Ditzingen, August 25, 2016 – The laser specialist TRUMPF has given the latest generation of its programmable focusing optics (PFO) a clever update: the new I-PFO is a so-called intelligent scanner optics. They no longer merely run their programmed sequences, but communicate continuously and in real time with their most important partner in remote processing on the fly – the industrial robot. The robot continuously transmits its position and movement data to the I-PFO, enabling the latter to recognize their own positions in the working area of the robot cell, so that they know precisely where they need to weld, mark, structure or ablate material on the workpiece.
Three mirrors for three dimensions
The new TRUMPF I-PFO forms the laser beam to the tool for a wide variety of processes by adapting the focus diameter, depth of focus, image distance and power density precisely to the desired process. With the aid of two deflection mirrors inside the optics unit, the laser beam can be aimed at all positions on the X and Y axes within the processing area for spot or seam welding, for example. The laser practically scans the working area - hence the name “scanner optics”. A likewise moveable lens focuses the laser beam on the Z axis. Neither the workpiece nor the optics unit must be moved for three-dimensional processing. During processing on the fly, the scanner optics unit sits on a freely moveable manipulator, such as an industrial robot. This greatly enlarges the processing area in all three dimensions. For this purpose, the new I-PFO features focal lengths of 450, 900 and 1200 millimeters. The automobile industry is a typical area of use for the I-PFO, for example for laser welding of doors, seats, hatches and other large body parts.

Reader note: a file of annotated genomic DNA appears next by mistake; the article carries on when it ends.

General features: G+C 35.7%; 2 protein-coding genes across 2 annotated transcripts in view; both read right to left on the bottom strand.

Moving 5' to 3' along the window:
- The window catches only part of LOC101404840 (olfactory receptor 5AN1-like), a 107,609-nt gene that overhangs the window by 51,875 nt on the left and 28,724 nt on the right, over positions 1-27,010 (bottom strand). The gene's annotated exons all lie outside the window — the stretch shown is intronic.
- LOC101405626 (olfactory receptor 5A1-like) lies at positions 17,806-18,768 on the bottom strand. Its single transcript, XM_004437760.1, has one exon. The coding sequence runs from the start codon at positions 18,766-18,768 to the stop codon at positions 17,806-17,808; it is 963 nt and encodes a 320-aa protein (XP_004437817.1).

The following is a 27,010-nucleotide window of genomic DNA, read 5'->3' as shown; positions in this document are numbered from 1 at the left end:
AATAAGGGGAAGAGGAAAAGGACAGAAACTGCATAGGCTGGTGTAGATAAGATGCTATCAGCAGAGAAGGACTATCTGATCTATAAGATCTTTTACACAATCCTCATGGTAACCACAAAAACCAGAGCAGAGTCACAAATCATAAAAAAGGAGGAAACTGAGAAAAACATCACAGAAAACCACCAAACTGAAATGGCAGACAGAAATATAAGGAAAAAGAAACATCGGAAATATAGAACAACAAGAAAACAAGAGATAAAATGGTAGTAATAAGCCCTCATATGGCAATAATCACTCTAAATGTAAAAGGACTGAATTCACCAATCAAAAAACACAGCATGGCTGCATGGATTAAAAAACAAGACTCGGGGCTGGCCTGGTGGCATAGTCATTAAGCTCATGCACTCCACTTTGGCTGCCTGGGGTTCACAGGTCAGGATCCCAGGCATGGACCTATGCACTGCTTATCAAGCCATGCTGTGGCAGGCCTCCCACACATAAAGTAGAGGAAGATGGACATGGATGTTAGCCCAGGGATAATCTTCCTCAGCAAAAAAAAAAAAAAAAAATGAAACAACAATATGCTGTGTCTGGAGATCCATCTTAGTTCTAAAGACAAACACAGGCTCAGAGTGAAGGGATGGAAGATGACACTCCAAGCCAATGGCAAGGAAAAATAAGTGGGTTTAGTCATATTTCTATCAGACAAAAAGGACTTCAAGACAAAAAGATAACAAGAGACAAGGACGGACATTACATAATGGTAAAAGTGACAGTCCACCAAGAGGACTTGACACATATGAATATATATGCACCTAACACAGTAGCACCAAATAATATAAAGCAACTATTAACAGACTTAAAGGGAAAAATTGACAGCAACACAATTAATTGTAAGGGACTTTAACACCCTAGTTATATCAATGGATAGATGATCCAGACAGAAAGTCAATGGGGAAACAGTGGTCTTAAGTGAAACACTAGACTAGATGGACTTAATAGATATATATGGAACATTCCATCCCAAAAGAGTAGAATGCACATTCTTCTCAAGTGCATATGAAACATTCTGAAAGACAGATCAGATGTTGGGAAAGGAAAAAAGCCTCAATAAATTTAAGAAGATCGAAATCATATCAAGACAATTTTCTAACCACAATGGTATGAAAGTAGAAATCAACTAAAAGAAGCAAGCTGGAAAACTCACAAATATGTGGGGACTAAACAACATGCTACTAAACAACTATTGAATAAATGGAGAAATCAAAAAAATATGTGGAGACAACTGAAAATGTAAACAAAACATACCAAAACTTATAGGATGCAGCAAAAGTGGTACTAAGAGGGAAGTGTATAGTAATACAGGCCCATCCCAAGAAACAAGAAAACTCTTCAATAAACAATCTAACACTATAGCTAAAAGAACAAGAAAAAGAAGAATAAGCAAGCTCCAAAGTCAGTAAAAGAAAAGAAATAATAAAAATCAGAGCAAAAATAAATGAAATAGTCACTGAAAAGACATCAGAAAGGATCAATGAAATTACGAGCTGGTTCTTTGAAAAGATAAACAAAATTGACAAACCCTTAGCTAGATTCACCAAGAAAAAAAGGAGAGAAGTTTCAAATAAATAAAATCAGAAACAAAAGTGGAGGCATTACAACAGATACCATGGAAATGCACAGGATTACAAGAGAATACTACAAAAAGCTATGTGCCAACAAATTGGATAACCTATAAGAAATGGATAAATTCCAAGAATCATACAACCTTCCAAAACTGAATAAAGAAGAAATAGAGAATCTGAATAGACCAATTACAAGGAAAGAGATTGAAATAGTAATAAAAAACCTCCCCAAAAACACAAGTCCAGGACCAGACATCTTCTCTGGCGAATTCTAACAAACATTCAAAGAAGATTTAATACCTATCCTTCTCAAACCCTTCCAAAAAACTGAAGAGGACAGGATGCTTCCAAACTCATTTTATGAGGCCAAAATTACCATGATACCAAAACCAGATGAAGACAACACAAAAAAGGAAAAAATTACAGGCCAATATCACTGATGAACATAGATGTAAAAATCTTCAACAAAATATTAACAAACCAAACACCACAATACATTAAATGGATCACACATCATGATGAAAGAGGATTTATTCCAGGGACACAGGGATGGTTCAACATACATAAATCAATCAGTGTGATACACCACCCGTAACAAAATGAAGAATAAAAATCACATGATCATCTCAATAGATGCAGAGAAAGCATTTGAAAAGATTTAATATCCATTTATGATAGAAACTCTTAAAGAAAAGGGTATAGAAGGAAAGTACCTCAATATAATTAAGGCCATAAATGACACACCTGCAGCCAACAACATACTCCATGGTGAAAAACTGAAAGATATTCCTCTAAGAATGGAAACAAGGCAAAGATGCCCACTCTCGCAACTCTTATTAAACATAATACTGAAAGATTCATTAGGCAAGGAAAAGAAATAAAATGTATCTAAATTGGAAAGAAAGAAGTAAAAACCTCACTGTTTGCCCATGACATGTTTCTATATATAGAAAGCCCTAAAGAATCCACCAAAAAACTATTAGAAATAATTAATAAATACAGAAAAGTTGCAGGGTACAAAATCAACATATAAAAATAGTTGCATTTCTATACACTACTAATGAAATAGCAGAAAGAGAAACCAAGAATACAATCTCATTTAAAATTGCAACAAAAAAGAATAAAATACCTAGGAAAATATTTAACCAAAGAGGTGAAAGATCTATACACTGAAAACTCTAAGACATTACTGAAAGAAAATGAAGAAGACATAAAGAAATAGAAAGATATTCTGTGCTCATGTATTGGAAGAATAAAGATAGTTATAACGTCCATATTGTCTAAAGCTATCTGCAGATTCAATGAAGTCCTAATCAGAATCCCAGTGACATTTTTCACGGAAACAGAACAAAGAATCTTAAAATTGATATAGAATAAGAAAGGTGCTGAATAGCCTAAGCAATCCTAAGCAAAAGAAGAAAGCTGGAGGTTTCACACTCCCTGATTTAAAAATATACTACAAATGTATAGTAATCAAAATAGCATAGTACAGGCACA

The automobile industry is a typical area of application for I-PFO. Image: A scanner-welded car seat.
The intelligence in the I-PFO
The new I-PFO demonstrates its intelligence first and foremost by autonomously starting processing whenever the geometry and process technology make it possible to do so. Up to now, implementing remote processes was very expensive and time-consuming. With regard to partners, the I-PFO unit is flexible: the robot-independent system can be combined with TruDisk, TruFiber and TruMicro lasers up to a maximum of eight kilowatts of laser power and is compatible with all industrial robots that are equipped with a real-time interface for path planning. An external control unit is no longer required. The new technology facilitates the interaction of the robot, optics and laser beam source without any additional hardware or software whatsoever. This not only reduces investment costs, but also minimizes the space requirements for the robot cells. Moreover, several I-PFO units can be operated with a single laser, so that the beam source in the production network is optimally utilized.